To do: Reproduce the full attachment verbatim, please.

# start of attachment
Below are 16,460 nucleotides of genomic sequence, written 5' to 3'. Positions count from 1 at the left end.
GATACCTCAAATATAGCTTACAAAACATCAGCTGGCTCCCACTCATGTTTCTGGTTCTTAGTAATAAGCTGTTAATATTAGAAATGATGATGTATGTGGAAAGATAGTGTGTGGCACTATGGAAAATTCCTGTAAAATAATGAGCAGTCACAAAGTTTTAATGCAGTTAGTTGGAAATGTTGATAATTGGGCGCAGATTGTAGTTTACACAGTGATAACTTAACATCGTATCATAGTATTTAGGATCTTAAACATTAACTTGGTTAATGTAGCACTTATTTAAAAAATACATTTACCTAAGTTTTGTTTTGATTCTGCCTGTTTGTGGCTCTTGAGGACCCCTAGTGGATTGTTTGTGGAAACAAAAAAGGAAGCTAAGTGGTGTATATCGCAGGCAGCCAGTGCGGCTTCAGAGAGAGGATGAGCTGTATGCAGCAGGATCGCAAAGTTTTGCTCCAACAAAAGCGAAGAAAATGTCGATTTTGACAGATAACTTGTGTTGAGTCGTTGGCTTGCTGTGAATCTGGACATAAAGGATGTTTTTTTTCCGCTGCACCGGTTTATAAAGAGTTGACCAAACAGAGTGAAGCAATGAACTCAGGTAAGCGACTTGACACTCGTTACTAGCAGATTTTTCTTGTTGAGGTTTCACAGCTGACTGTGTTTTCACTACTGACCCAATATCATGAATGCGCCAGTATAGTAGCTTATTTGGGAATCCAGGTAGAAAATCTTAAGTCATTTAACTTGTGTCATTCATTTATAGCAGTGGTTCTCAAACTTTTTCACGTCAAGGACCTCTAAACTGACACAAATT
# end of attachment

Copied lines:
Below are 16,460 nucleotides of genomic sequence, written 5' to 3'. Positions count from 1 at the left end.
GATACCTCAAATATAGCTTACAAAACATCAGCTGGCTCCCACTCATGTTTCTGGTTCTTAGTAATAAGCTGTTAATATTAGAAATGATGATGTATGTGGAAAGATAGTGTGTGGCACTATGGAAAATTCCTGTAAAATAATGAGCAGTCACAAAGTTTTAATGCAGTTAGTTGGAAATGTTGATAATTGGGCGCAGATTGTAGTTTACACAGTGATAACTTAACATCGTATCATAGTATTTAGGATCTTAAACATTAACTTGGTTAATGTAGCACTTATTTAAAAAATACATTTACCTAAGTTTTGTTTTGATTCTGCCTGTTTGTGGCTCTTGAGGACCCCTAGTGGATTGTTTGTGGAAACAAAAAAGGAAGCTAAGTGGTGTATATCGCAGGCAGCCAGTGCGGCTTCAGAGAGAGGATGAGCTGTATGCAGCAGGATCGCAAAGTTTTGCTCCAACAAAAGCGAAGAAAATGTCGATTTTGACAGATAACTTGTGTTGAGTCGTTGGCTTGCTGTGAATCTGGACATAAAGGATGTTTTTTTTCCGCTGCACCGGTTTATAAAGAGTTGACCAAACAGAGTGAAGCAATGAACTCAGGTAAGCGACTTGACACTCGTTACTAGCAGATTTTTCTTGTTGAGGTTTCACAGCTGACTGTGTTTTCACTACTGACCCAATATCATGAATGCGCCAGTATAGTAGCTTATTTGGGAATCCAGGTAGAAAATCTTAAGTCATTTAACTTGTGTCATTCATTTATAGCAGTGGTTCTCAAACTTTTTCACGTCAAGGACCTCTAAACTGACACAAATT